FDA upgrades safety alert for Hologic's breast cancer marking implant after 71 reported injuries

The FDA is upgrading its safety warnings related to complications from Hologic’s implantable marker for breast cancer procedures, after making an alert to the public earlier this year. 

This week, the agency handed down a Class I recall label to the issue, its most serious designation, following 71 reports of patient injuries. The notice does not require any hardware to be returned to the manufacturer and it may continue to be used, including some 53,000 devices distributed across the U.S., according to the company and the FDA.

The company’s dissolving BioZorb implants are used to mark locations in soft tissue for future reference—for example, to designate the site of a lumpectomy for follow-up imaging exams or additional radiation. It includes a three-dimensional coil made out of an absorbable material, as well as six permanent titanium clips.

In late February, the FDA issued a safety communication that referred to an undisclosed total number of patient reports. 

The agency said that complaints have included reports of pain, infections and rashes, as well as cases where the device has moved or broken through the skin, or caused build-ups of fluid within the breast.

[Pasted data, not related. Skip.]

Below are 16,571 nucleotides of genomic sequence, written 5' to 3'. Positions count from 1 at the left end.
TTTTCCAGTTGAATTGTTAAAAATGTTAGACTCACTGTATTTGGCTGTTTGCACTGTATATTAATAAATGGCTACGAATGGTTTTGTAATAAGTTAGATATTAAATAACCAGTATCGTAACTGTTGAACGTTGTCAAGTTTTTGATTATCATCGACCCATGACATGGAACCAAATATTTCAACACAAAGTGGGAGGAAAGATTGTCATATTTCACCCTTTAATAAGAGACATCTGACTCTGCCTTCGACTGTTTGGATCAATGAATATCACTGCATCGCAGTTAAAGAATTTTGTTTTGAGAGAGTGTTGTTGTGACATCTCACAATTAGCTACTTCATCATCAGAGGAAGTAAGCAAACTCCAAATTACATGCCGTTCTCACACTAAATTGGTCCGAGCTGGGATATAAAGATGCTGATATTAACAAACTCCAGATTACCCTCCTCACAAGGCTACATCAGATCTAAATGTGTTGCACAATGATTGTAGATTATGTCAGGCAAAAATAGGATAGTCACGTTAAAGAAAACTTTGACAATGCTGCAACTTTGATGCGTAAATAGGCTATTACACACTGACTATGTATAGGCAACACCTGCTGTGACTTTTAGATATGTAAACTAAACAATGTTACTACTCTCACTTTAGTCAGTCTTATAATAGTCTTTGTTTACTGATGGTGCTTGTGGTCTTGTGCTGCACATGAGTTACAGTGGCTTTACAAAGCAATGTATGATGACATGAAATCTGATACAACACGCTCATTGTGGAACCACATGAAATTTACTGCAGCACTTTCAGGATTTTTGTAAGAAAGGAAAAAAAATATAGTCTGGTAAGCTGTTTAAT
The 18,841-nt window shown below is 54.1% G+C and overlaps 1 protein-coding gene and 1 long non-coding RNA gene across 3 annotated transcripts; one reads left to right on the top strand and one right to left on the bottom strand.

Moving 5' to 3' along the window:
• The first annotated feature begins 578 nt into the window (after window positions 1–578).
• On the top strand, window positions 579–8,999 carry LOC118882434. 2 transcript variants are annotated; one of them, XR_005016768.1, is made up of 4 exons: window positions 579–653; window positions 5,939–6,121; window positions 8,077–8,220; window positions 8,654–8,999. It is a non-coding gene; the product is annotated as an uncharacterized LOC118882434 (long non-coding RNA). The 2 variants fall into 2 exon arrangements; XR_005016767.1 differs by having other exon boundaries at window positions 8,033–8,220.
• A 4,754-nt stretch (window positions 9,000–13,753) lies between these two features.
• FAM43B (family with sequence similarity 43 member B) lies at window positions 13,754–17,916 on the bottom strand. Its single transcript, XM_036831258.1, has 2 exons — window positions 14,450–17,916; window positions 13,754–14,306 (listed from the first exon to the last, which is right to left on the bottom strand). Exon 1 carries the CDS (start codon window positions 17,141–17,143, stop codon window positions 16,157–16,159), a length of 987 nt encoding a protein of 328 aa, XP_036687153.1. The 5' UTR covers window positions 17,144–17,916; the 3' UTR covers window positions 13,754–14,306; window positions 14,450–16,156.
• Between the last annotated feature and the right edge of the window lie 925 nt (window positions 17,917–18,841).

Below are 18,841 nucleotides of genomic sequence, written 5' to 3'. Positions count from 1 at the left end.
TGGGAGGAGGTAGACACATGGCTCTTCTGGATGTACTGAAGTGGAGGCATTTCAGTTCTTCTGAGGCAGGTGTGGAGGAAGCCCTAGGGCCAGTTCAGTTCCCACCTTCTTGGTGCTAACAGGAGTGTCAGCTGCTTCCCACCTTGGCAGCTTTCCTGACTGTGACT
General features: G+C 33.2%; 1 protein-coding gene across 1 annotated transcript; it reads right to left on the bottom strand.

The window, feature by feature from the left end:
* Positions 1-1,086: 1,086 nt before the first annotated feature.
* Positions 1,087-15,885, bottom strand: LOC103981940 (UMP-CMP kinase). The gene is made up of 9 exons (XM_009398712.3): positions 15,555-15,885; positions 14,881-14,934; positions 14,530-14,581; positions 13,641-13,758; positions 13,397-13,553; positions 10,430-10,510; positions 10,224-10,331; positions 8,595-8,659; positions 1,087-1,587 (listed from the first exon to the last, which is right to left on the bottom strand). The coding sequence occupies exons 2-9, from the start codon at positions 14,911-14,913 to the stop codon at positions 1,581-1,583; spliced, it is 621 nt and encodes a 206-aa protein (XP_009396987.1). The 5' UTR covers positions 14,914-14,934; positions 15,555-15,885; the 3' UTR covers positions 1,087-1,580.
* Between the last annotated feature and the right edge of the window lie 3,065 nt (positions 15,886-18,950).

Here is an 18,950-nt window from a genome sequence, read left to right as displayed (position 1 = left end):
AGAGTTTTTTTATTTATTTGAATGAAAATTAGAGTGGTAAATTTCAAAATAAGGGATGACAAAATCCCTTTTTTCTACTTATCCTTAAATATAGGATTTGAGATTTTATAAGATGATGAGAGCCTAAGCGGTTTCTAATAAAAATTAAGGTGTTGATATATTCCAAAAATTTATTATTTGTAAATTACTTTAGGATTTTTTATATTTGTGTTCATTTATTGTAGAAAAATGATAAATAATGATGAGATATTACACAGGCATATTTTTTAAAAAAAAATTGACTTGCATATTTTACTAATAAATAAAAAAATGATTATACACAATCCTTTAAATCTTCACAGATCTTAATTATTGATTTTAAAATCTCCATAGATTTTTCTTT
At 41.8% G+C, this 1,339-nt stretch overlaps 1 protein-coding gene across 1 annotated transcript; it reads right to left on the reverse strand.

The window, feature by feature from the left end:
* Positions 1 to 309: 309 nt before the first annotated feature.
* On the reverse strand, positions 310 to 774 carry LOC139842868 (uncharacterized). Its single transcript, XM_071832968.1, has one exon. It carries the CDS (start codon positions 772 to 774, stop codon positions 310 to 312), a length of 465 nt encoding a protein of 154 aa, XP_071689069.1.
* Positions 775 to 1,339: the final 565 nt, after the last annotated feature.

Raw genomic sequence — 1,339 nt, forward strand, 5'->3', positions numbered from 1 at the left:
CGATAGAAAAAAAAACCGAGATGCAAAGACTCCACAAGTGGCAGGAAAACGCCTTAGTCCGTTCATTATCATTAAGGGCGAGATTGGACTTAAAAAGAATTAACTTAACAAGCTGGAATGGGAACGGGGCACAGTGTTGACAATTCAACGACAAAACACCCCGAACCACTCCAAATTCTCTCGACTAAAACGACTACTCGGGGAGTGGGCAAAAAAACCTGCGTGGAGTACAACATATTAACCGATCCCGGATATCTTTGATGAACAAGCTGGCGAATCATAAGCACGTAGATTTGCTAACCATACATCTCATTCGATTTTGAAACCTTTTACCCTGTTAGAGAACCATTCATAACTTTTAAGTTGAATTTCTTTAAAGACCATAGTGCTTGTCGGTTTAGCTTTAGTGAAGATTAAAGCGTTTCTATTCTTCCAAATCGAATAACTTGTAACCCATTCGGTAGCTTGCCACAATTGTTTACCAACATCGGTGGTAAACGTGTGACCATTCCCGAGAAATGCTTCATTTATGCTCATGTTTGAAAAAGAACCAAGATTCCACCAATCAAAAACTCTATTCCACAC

The FDA said some patients required additional procedures to remove the implant, and that certain complications are “possibly associated with extended resorption time,” with the BioZorb’s coil taking several years to dissolve.

Hologic sent instructions to customers in mid-March, telling patients to contact their provider if they experience any side effects, and that clinicians should discuss the risks of implantable markers prior to any breast cancer procedures or breast-conserving surgeries.

The company acquired the BioZorb implant line through its $125 million buyout of Focal Therapeutics in late 2018. 

Previous Hologic marketing materials (PDF) included descriptions of a surgeon using BioZorb’s spherical shape to “support tissue healing and breast contour.” However, the FDA in its notices underlined that the device has not been approved “to fill space in the tissue or to improve cosmetic outcomes after procedures.” 

The FDA said it will continue to work with Hologic to evaluate the implant’s safety and monitor reports of adverse events.